Beat the Bloat: Overeating During The Festive Season

Happy New Year! You're fun, you're fabulous ... and you might be feeling a little bit F(L)AT! With the festive season been and gone, it is quite common for many women to start the new year with resolutions to lose weight, exercise more and eat better. Why? Because many of us tend to over-eat in the silly season and then feel guilty afterwards. With Summer here and the festive season behind us, it is time to look to the future and when is a better time to start than now? Here are some tips to beating that bloat and looking better in just a few weeks.

1. Stretching: it might sound like a simple gesture, but stretching is important for your body. It not only prepares your body for exercise, it also helps to makes muscles long, lean and prevents muscles from cramping. Stretching problem areas can also save your from repeat visits to the physio.
2. Running: put on a good sports bra and run like Forest Gump because running is one of the quickest ways to drop weight, quicken your heart rate and give your body a good cardio workout. If you have weak knees or ankles then avoid running on the sand or road and try running on grass instead.
3. Yoga / Pilates: Now that the new year is here, it is important not to take a back-seat in you busy lifestyle. Yoga and pilates are both excellent low-impact sports which not only tone and lengthen but also help relax the body and teach you to focus on breathing.

1. Meat: It has been proven that eating too much meat can slow the body's digestive system because it takes quite some time to break down inside the body. Try to limit how much meat you eat and try introducing 'Meat-Free Mondays' where meat is replaced by seafood, tofu, eggplant, eggs or soup.
2. Detox: While there are many weight-loss and detox diet programs available, it is important to make sure your body is receiving sufficient nutrients during the program. We recommend trying a 3 day Urban Remedy detox ( or Skinny You Tea detox ( - check out their impressive weight-loss transformations!

Leading Sydney Naturopath Victoria O'Sullivan shares 5 tips to indulging without the guilt:
1. Reduce your intake of pro-inflammatory foods: All forms of sugar and most starchy foods are pro-inflammatory, so steer clear of sweets, pastries, biscuits, milky chocolates, chips, breads and snack foods, including rice and corn cakes. When we eat sugary or starchy foods, we trigger a release of sugar into our bloodstream, which causes our body to store fat. Eating sugary foods triggers a spike in insulin levels, which increases our appetite setting up a vicious cycle of overeating.
2. Up your intake of blueberries, garlic and spices. Antioxidants are anti-inflammatory. Berries of all types, particularly blueberries, are a delicious antioxidant super food. Garlic, onion, cinnamon and turmeric are also super foods. These foods contain high concentrations of cancer-fighting phytochemicals. Lower amounts are also found in other vegetables,whole grains and beans. Dark leafy greens are an important antioxidant source. By replacing processed, starchy and sugary foods with foods high in antioxidants we work to neutralise inflammation in the body.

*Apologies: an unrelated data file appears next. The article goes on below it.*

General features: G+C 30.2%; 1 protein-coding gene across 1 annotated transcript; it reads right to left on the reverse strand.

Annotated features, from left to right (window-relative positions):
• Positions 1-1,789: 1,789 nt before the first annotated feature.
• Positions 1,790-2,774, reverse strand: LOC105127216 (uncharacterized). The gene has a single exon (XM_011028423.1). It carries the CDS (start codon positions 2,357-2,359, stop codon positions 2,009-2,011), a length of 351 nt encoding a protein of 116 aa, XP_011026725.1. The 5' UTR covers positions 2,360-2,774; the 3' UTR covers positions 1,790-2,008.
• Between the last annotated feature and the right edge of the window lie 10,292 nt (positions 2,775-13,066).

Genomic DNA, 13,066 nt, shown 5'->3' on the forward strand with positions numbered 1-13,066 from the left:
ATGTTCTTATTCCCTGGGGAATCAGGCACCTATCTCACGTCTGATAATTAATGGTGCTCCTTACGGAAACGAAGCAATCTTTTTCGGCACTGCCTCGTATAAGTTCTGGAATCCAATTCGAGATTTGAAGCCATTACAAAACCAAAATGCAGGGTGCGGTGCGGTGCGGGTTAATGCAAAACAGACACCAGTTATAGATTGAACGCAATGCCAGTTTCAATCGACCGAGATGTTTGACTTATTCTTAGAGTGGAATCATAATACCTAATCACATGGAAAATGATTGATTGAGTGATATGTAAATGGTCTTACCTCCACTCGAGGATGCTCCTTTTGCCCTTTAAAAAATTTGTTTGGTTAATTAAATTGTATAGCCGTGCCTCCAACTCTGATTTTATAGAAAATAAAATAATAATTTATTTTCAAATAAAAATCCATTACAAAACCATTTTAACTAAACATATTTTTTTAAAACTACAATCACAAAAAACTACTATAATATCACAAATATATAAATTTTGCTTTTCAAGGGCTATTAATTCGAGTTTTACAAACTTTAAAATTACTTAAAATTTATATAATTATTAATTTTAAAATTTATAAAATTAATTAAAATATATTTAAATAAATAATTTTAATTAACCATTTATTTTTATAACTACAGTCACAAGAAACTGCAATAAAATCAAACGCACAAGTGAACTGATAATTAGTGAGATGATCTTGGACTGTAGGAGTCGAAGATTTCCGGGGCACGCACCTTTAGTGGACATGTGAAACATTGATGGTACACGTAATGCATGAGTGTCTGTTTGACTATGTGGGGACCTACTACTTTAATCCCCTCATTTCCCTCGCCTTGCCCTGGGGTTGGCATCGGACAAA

3. Add more leafy greens in your diet. Foods such as avocados, leafy greens, soya beans, radish and broccoli work to help regulate the pH of our blood cells. When we eat too much acid, the body is forced to draw on its alkaline stores to balance the surplus acid. The acid then creates nasty things like yeast, harmful microforms, toxins and bacteria.
4. Control your cortisol levels. Both stress and lack of sleep raise the hormone cortisol in our bodies, which regulates the anti-inflammatory response. Overtime, in periods of high stress and little sleep, our body becomes less sensitive to cortisol and inflammation takes over. Try and get eight hours of undisturbed sleep each night and take up activities that reduce stress.
5. Control your weight. People carrying excess weight are in a permanent state of inflammation. Research shows that when not maintained at an ideal level, fat functions like an endocrine organ releasing hormones into the system prompting an inflammatory response and excess weight reduces the body’s ability to cope with inflammatory foods. The only answer is weight loss to reduce the body’s pro-inflammatory activity and allow it to more readily to regulate the effects of pro-inflammatory foods.
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What habits will you be changing this year?